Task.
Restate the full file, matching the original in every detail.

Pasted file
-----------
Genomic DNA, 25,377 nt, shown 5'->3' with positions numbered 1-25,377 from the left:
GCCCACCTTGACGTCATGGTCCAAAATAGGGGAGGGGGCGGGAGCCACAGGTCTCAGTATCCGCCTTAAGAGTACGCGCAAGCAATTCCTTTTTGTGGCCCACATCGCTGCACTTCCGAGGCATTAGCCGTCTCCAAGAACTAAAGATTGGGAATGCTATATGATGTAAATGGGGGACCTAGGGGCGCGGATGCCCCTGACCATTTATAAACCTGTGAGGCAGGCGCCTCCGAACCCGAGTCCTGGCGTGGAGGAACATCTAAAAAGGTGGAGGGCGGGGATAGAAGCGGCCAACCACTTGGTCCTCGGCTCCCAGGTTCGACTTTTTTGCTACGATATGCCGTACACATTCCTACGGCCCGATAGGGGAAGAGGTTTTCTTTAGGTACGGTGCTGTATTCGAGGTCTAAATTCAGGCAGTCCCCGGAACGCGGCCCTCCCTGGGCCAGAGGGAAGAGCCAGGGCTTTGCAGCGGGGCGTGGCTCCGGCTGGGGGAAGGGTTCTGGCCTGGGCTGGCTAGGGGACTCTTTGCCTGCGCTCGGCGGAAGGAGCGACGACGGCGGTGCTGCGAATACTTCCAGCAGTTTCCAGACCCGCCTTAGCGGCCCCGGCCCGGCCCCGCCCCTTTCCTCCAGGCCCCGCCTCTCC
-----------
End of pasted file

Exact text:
Genomic DNA, 25,377 nt, shown 5'->3' with positions numbered 1-25,377 from the left:
GCCCACCTTGACGTCATGGTCCAAAATAGGGGAGGGGGCGGGAGCCACAGGTCTCAGTATCCGCCTTAAGAGTACGCGCAAGCAATTCCTTTTTGTGGCCCACATCGCTGCACTTCCGAGGCATTAGCCGTCTCCAAGAACTAAAGATTGGGAATGCTATATGATGTAAATGGGGGACCTAGGGGCGCGGATGCCCCTGACCATTTATAAACCTGTGAGGCAGGCGCCTCCGAACCCGAGTCCTGGCGTGGAGGAACATCTAAAAAGGTGGAGGGCGGGGATAGAAGCGGCCAACCACTTGGTCCTCGGCTCCCAGGTTCGACTTTTTTGCTACGATATGCCGTACACATTCCTACGGCCCGATAGGGGAAGAGGTTTTCTTTAGGTACGGTGCTGTATTCGAGGTCTAAATTCAGGCAGTCCCCGGAACGCGGCCCTCCCTGGGCCAGAGGGAAGAGCCAGGGCTTTGCAGCGGGGCGTGGCTCCGGCTGGGGGAAGGGTTCTGGCCTGGGCTGGCTAGGGGACTCTTTGCCTGCGCTCGGCGGAAGGAGCGACGACGGCGGTGCTGCGAATACTTCCAGCAGTTTCCAGACCCGCCTTAGCGGCCCCGGCCCGGCCCCGCCCCTTTCCTCCAGGCCCCGCCTCTCC